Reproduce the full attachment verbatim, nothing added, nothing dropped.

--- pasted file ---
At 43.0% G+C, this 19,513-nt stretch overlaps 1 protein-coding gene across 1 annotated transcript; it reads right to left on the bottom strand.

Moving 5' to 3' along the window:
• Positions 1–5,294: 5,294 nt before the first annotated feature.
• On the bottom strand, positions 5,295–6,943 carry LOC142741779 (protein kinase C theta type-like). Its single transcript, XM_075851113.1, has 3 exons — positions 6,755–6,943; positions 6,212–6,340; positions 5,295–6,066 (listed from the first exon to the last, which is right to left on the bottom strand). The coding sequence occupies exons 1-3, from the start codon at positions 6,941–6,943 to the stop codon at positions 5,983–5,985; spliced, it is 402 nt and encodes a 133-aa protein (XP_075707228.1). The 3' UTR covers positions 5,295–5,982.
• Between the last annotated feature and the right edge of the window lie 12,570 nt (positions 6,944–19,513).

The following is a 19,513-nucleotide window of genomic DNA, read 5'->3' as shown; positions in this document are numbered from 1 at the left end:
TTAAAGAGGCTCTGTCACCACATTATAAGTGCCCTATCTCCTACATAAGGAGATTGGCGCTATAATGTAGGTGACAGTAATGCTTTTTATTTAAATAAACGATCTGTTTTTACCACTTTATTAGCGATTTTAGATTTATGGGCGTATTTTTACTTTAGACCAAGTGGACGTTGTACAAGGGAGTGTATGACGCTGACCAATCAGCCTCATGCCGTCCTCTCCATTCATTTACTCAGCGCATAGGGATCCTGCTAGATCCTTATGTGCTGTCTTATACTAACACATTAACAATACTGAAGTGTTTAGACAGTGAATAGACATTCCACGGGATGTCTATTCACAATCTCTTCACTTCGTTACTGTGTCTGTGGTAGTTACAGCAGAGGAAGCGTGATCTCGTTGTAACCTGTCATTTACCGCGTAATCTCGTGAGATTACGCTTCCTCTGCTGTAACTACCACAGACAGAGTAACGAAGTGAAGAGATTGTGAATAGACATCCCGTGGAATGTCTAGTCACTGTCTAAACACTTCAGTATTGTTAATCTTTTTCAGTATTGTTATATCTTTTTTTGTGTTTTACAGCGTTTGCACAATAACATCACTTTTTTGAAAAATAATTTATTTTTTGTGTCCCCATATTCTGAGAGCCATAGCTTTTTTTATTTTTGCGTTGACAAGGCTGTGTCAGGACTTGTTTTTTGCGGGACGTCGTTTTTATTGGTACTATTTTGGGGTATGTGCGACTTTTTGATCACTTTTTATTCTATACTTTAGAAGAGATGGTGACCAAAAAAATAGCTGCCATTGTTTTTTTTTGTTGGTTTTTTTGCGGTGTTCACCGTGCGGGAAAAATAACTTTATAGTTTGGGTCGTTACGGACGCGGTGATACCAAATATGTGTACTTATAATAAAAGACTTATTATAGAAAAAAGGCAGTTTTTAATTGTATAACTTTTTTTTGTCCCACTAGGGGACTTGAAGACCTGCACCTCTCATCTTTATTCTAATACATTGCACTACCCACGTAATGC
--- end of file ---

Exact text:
At 43.0% G+C, this 19,513-nt stretch overlaps 1 protein-coding gene across 1 annotated transcript; it reads right to left on the bottom strand.

Moving 5' to 3' along the window:
• Positions 1–5,294: 5,294 nt before the first annotated feature.
• On the bottom strand, positions 5,295–6,943 carry LOC142741779 (protein kinase C theta type-like). Its single transcript, XM_075851113.1, has 3 exons — positions 6,755–6,943; positions 6,212–6,340; positions 5,295–6,066 (listed from the first exon to the last, which is right to left on the bottom strand). The coding sequence occupies exons 1-3, from the start codon at positions 6,941–6,943 to the stop codon at positions 5,983–5,985; spliced, it is 402 nt and encodes a 133-aa protein (XP_075707228.1). The 3' UTR covers positions 5,295–5,982.
• Between the last annotated feature and the right edge of the window lie 12,570 nt (positions 6,944–19,513).

The following is a 19,513-nucleotide window of genomic DNA, read 5'->3' as shown; positions in this document are numbered from 1 at the left end:
TTAAAGAGGCTCTGTCACCACATTATAAGTGCCCTATCTCCTACATAAGGAGATTGGCGCTATAATGTAGGTGACAGTAATGCTTTTTATTTAAATAAACGATCTGTTTTTACCACTTTATTAGCGATTTTAGATTTATGGGCGTATTTTTACTTTAGACCAAGTGGACGTTGTACAAGGGAGTGTATGACGCTGACCAATCAGCCTCATGCCGTCCTCTCCATTCATTTACTCAGCGCATAGGGATCCTGCTAGATCCTTATGTGCTGTCTTATACTAACACATTAACAATACTGAAGTGTTTAGACAGTGAATAGACATTCCACGGGATGTCTATTCACAATCTCTTCACTTCGTTACTGTGTCTGTGGTAGTTACAGCAGAGGAAGCGTGATCTCGTTGTAACCTGTCATTTACCGCGTAATCTCGTGAGATTACGCTTCCTCTGCTGTAACTACCACAGACAGAGTAACGAAGTGAAGAGATTGTGAATAGACATCCCGTGGAATGTCTAGTCACTGTCTAAACACTTCAGTATTGTTAATCTTTTTCAGTATTGTTATATCTTTTTTTGTGTTTTACAGCGTTTGCACAATAACATCACTTTTTTGAAAAATAATTTATTTTTTGTGTCCCCATATTCTGAGAGCCATAGCTTTTTTTATTTTTGCGTTGACAAGGCTGTGTCAGGACTTGTTTTTTGCGGGACGTCGTTTTTATTGGTACTATTTTGGGGTATGTGCGACTTTTTGATCACTTTTTATTCTATACTTTAGAAGAGATGGTGACCAAAAAAATAGCTGCCATTGTTTTTTTTTGTTGGTTTTTTTGCGGTGTTCACCGTGCGGGAAAAATAACTTTATAGTTTGGGTCGTTACGGACGCGGTGATACCAAATATGTGTACTTATAATAAAAGACTTATTATAGAAAAAAGGCAGTTTTTAATTGTATAACTTTTTTTTGTCCCACTAGGGGACTTGAAGACCTGCACCTCTCATCTTTATTCTAATACATTGCACTACCCACGTAATGC